Q: How Do We Produce the Show? What do we do?
A: First, you need to read the script. You may order the Perusal (reading) Script on our Order Page. Then you need to apply for-- and sign-- a Performance License (don't worry, you'll be accepted-- it's a legal formality) and pay for the Performance Packet. We'll then send you a download link to a file that has the scripts (you're given permission to print all the copies you need for your production) and all the notes to help you present the show in the best possible way. The low fee you pay for the Packet also includes the Performance Royalty for up to three performances. If you present more than three public performances, you'll need to pay KMR Scripts' regular royalty rate of $35 royalty for each additional performance. After your performance(s), all copies of all scripts you printed from the performance Packet. The only exception is that you may keep one (1) copy of your production script for archive purposes.
Q: How did the show come about?
A: Our church had always done a Maundy Thursday drama of some sort. I was speaking with the person in charge of the event, and she mentioned she was running out of ideas. I told her I would be happy to write a new Last Supper drama for her. Well, I really didn't expect her to remember that conversation-- let alone hold me to it! Well, bless her heart-- she did. Now, my problem was to come up with a script. I knew I couldn't write yet another Last Supper play with 13 guys sitting around the table quoting the Bible. (not that there's anything wrong with that-- but by now most Christians have all that memorized...) So I started brainstorming. In that process (or should I say "chaos?") I kept coming back to memories of my childhood where my Mom, my sister, all my Aunts and any other female that was in the house, were all gathered in the Kitchen preparing whatever meal we were gathered for that day.
I wanted to tell the story in a way that would make the audience sit and really listen-- because I believed (as was my case) that it has probably been a long time since they've had to do that with this story. As I said, most Christians have it all memorized by now-- but by "mixing it up" a little, changing the faces, the location, the perspective, I could perhaps help bring some new life, some renewed pertinence back to the story for them.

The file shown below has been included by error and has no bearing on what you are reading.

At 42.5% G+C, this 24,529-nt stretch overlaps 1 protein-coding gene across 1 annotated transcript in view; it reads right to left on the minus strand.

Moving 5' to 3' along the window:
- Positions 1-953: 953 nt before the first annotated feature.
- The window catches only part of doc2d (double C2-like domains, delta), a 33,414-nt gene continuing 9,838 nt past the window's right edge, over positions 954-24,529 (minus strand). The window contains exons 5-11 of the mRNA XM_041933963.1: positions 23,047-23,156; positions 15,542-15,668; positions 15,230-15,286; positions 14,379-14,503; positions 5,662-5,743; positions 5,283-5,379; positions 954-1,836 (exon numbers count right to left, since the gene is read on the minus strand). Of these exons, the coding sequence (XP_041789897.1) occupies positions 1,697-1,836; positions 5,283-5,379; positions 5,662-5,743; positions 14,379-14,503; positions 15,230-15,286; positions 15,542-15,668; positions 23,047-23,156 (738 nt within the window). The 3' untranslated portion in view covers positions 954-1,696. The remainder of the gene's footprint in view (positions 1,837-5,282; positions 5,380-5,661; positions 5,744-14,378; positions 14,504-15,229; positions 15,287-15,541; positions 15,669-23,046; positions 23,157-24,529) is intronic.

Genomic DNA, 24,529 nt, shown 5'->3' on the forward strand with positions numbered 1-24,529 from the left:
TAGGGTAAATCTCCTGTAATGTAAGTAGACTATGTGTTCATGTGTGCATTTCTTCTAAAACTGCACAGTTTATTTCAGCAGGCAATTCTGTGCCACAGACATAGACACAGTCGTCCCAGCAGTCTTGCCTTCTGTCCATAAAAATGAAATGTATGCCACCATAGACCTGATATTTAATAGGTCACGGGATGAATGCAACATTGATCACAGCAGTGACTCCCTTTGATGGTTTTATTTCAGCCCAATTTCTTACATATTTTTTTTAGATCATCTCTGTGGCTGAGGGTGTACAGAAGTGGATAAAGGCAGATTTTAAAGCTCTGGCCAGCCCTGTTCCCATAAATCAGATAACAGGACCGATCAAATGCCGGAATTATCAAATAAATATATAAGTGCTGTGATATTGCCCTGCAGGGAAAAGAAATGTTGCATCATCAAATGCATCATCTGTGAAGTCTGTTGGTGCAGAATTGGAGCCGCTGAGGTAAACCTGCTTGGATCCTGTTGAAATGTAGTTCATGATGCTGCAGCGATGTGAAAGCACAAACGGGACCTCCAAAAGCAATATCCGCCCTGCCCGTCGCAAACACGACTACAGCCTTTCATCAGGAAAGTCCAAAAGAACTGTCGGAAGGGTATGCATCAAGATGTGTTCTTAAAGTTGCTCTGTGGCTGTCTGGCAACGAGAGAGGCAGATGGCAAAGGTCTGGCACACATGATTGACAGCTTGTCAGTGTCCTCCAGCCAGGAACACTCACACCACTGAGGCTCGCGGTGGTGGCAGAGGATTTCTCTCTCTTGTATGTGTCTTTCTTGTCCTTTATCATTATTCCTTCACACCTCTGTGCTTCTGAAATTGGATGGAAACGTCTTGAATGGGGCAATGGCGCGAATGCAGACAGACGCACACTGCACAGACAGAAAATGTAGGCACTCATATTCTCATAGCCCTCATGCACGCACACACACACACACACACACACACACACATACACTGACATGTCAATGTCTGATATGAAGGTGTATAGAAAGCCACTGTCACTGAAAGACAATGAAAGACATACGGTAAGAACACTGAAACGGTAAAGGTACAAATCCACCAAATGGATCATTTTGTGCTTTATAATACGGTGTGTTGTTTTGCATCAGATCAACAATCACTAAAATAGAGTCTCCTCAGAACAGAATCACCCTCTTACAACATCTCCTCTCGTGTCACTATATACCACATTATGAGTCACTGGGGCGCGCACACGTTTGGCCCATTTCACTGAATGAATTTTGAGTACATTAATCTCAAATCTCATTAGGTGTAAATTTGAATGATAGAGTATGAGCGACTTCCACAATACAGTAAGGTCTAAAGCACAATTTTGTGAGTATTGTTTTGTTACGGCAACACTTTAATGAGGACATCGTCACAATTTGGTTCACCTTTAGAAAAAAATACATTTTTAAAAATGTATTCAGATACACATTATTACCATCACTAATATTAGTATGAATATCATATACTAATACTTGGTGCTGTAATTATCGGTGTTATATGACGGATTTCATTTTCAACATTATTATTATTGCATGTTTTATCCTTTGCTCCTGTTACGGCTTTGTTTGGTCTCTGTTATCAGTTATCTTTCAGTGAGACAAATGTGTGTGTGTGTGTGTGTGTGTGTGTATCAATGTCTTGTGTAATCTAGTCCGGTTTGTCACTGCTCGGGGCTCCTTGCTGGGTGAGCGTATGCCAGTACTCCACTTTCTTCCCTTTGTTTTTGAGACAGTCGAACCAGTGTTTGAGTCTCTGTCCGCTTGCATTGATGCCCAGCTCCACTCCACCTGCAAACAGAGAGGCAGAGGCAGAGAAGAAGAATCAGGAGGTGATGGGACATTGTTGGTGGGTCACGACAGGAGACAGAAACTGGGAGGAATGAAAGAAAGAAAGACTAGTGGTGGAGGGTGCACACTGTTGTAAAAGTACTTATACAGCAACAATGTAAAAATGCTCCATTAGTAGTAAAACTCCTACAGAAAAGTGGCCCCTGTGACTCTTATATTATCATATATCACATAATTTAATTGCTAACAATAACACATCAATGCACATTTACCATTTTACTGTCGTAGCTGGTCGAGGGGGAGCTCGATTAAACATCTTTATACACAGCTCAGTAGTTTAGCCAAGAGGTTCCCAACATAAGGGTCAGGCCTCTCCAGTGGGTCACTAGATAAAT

Q: Where did you get the idea for your version of the story?
A: I'm an adapter. Most of the children's shows I've written are adaptations of traditional children's literature (Fairy Tales). When I write an adaptation of a fairy tale, I have to find a "hook" -- a reason why I am going to add yet another version of the story to the countless number of other variations of the story. When I wrote Little Red Riding Hood, the hook was that the Wolf was silly and bumbling, and he was more interested in the goodies Little Red was carrying than he was in Little Red. Likewise, when I agreed to write this show for my home church, the last thing I wanted to write was yet another version of 13 guys sitting around eating bread and wine. It's been done. Many times. A few times too many. I'm not taking away anything from Jesus' story-- my salvation is based upon it-- it's just that ... been there, done that. During the research phase of my writing routine, I was at a family get-together. I come from a rather large family. My mom had 17 brothers and sisters and my dad had 7-- so I always had a lot of aunts around. I remember all the various family reunions, Thanksgiving dinners, Christmas parties, etc., with all my aunts in the kitchen doling out advice and observations about cooking, men, kids, life. I thought it would be interesting to explore Jesus' Last Supper story from the perspective of the women.
I've long wondered why it was that men were declared the the guardian of the Law, the spiritual leader of the family, the head of the household-- and we were told this in the Bible, which was 95% written by men. I'm not casting dispersions on the authority of the Bible. It's what we have of God's Word and my Faith is based upon what's written inside it. I'm just saying that it seems strange to me that God would deny mankind 50% of its humanity (the woman's perspective) by having so much of the Bible being "inspired" to men. Men and Women look at things so differently-- the Bible would have been a much different thing had more women been more "in the loop."
Q: I found a copy of the script. I can just photocopy it and produce the show, right?
A: Oh, no. Beneath the Upper Room is copyrighted and fully protected by US and international copyright laws. This is not a public domain skit that is up for grabs by anyone who chooses to do it. I make my livelihood from the sales of my scripts and payment of performance royalty for them. Photocopying scripts (except as authorized under our Performance License) and unauthorized (unlicensed) public performances are expressly forbidden, both of which are considered theft by US courts. Ignorance of copyright laws is inexcusable and churches are held just as libel as any other group or individual in copyright infringement court cases.